If Ferdinand Marcos Jr. triumphs in the upcoming Philippines presidential election, he will wield broad powers over government agencies seeking to recover as much as $10 billion plundered by his namesake father during his autocratic rule.
Marcos is on course to win the May 9 election, according to opinion polls. A survey taken in mid-April put him 33 percentage points ahead of his nearest rival, propelled by strategic political alliances and a well-funded campaign.
A victory for the 64-year-old Marcos...would represent an extraordinary resurrection for his family, coming 36 years after his father was toppled in a popular uprising
A victory for the 64-year-old Marcos, known in the Philippines as Bongbong, would represent an extraordinary resurrection for his family, coming 36 years after his father was toppled in a popular uprising and fled Manila by helicopter with the family.
Marcos and his family have often said that their vast fortune was legitimately obtained. On the campaign trail, he has dismissed criticism about how the family obtained its wealth as “fake news.” Asked in an interview in January about the government’s efforts to recover the plundered assets, he said the family was “no longer involved in the cases,” adding that “what the court orders, we will follow.”
But a Reuters review of court filings, government documents and legal depositions by the presidential candidate, along with interviews with former investigators and lawyers, underscore the role Marcos has played in protecting the family’s wealth and thwarting efforts to retrieve it. Marcos and his family have defied court orders and appealed rulings requiring them to surrender assets. They are still defendants in at least 40 civil cases related to their wealth. In addition, Marcos’ 92-year-old mother, Imelda Marcos, is appealing her criminal conviction on seven separate graft charges in 2018, each of which carries a maximum prison sentence of 11 years.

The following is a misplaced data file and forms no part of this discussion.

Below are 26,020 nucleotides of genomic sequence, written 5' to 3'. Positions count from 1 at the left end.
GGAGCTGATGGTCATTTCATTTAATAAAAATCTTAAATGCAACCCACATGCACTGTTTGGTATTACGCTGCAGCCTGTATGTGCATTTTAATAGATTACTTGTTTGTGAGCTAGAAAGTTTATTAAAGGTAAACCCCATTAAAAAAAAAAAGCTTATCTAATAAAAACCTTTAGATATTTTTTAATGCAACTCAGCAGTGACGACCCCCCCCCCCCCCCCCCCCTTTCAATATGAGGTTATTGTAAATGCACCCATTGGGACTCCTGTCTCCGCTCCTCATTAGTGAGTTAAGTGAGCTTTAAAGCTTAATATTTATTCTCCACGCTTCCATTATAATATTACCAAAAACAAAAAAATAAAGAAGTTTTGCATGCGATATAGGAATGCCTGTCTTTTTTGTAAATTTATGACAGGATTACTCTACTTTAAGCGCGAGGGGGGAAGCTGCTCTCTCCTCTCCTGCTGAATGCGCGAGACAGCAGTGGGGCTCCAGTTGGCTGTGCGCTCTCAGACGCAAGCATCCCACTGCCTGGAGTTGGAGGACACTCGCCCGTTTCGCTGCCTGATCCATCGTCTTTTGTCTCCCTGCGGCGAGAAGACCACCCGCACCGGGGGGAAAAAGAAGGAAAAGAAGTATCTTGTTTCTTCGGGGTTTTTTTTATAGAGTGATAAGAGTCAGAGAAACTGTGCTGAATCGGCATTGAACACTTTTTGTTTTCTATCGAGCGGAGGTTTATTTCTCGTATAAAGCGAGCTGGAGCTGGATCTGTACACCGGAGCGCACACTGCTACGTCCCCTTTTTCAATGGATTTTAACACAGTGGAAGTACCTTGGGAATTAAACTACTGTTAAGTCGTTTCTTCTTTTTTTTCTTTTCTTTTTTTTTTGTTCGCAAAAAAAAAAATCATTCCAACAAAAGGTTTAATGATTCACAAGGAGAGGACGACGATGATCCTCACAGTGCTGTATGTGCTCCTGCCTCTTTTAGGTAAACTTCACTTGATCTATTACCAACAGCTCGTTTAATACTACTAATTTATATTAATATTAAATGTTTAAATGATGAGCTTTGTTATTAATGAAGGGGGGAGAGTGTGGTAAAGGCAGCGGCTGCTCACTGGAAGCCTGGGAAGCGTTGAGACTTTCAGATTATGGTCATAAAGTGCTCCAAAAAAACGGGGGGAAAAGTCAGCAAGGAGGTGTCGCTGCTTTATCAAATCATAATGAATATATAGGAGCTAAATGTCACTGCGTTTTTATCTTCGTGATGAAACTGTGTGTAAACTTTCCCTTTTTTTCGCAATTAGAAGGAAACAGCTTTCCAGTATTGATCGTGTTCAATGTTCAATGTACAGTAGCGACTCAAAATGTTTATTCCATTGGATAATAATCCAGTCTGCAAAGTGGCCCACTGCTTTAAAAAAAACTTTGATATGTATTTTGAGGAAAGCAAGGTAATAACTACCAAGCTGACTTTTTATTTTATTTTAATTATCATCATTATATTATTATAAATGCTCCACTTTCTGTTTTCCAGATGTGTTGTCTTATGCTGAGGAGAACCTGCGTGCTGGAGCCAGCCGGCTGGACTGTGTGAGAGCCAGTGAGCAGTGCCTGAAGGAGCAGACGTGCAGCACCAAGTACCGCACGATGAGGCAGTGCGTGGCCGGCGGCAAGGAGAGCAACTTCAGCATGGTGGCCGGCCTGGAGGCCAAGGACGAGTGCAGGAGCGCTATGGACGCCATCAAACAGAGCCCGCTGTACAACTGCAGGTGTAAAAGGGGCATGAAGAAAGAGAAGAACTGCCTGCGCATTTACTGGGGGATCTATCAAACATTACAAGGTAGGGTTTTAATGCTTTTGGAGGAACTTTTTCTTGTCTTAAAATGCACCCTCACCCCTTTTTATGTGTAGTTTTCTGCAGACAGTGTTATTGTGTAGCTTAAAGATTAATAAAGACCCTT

As president, Marcos would hold sway over the Presidential Commission on Good Government (PCGG), which is devoted to investigating and recovering the Marcos family’s wealth. The president has the authority to appoint the commissioners of the PCGG. A former commissioner told Reuters the president can also assign the agency tasks.
The president also appoints the Ombudsman, who oversees graft and corruption complaints against the government, as well as the head of the tax office. The Marcos family has for years refused to pay a tax bill that local media reports say now amounts to $3.9 billion, including penalties. Most recently, the Bureau of Internal Revenue sent a letter of demand in December to “the Marcos heirs” regarding the unpaid taxes.
Marcos has already intimated what he might do with these presidential powers. “You could say that the first time it was organized, it was really an anti-Marcos agency,” he told local DZRJ Radio in March, referring to the PCGG. “Nonetheless, we could turn it into a real anti-corruption agency.”
Marcos and his mother Imelda did not respond to questions for this story.